Sean Brady, PhD
Watch where you step, there is new chemistry everywhere
The Rockerfeller University
Laboratory of Genetically Encoded Small Molecules
One of the key revelations to arise from the large-scale sequencing of bacterial genomic DNA is that traditional approaches used for the discovery of natural products only provide functional access to a small fraction of the natural product biosynthetic gene clusters present in nature. The sequencing of DNA extracted directly from soil samples indicates that as yet uncultured soil microbes outnumber their cultured counterparts by at least two to three orders of magnitude. This uncultured majority no doubt produces secondary metabolites that could serve as molecular probes of biological processes and therapeutic agents. Uncultivated microorganisms are a very attractive source of potentially new natural products, but they are not amenable to the traditional approaches used to characterize natural products from microbes grown in pure culture. Although there appears to be no easy way to culture this collection of unstudied microorganisms, it is possible to isolate large fragments of microbial DNA directly from environmental samples and clone this DNA into model bacterial systems in the lab. We are using both functional and sequence-based screening strategies to access new natural product and new biosynthetic enzymes from large environmental DNA libraries.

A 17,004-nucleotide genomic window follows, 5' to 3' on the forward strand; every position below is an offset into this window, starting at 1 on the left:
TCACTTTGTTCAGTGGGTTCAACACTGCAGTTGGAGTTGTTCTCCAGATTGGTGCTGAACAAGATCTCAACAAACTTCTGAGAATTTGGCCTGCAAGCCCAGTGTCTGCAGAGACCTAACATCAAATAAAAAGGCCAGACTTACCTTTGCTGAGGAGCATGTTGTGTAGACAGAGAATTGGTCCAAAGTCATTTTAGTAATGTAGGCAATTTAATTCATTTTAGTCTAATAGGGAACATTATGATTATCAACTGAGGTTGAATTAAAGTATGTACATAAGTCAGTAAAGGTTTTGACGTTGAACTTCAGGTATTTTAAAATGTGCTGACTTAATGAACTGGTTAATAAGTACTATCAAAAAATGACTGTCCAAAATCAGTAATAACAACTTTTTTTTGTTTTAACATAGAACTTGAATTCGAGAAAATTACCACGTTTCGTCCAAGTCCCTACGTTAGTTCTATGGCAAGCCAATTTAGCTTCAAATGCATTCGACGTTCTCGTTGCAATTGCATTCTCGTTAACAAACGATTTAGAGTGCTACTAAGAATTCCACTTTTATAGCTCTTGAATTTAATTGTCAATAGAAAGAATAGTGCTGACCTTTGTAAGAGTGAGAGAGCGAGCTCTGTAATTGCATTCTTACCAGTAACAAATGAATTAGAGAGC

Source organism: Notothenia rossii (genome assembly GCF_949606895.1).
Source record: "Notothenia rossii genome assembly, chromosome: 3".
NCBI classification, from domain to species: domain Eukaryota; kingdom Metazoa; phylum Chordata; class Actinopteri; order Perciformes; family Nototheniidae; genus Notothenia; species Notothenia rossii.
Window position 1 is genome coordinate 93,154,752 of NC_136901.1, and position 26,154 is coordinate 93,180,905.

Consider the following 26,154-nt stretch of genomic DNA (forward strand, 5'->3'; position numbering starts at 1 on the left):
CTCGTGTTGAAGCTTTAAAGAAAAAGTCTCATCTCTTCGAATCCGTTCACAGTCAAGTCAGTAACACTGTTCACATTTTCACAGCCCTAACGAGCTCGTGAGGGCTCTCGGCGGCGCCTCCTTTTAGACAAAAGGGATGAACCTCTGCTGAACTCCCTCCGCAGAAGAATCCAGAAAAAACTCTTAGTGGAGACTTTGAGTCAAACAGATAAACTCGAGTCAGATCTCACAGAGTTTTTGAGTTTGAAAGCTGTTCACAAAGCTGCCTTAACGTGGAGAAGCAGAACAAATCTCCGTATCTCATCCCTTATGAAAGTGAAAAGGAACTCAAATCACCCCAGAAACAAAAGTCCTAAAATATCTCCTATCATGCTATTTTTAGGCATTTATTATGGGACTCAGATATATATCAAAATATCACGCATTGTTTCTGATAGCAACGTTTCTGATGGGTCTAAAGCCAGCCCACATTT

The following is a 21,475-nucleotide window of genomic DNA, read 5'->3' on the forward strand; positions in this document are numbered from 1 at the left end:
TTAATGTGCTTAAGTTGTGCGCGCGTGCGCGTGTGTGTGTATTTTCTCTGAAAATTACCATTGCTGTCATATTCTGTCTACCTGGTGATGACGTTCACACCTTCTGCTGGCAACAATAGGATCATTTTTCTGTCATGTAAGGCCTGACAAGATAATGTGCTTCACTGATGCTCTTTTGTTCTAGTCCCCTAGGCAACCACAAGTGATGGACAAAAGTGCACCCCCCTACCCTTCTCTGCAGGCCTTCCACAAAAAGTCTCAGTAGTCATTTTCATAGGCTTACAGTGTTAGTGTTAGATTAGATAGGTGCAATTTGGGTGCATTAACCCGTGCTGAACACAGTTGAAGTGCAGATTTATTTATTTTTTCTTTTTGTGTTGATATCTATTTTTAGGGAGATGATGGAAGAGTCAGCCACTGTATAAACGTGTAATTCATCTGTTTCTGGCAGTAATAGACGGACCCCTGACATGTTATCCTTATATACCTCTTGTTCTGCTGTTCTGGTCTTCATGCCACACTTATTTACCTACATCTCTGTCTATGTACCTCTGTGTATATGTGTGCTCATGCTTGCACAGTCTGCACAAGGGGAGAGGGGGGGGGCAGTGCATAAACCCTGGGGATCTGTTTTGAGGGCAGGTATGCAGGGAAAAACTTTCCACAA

Sean F. Brady graduated with a degree in molecular biology in 1993 from Pomona College in Claremont, California. He received his Ph.D. in organic chemistry from Cornell University in 2001. In 2002, he moved to Harvard Medical School as a fellow in the Institute of Chemistry and Cell Biology. He was named an instructor in the department of biological chemistry and molecular pharmacology at Harvard Medical School in 2004. In 2006 he moved to The Rockefeller University as an assistant professor. In 2009 Sean became a Howard Hughes Medical Institute Early Career Scientist. Sean’s research interests center on both the discovery and functional characterization of new genetically encoded small molecules. One area of particular interest is the development of methods to access new biologically active small molecules from uncultured bacteria.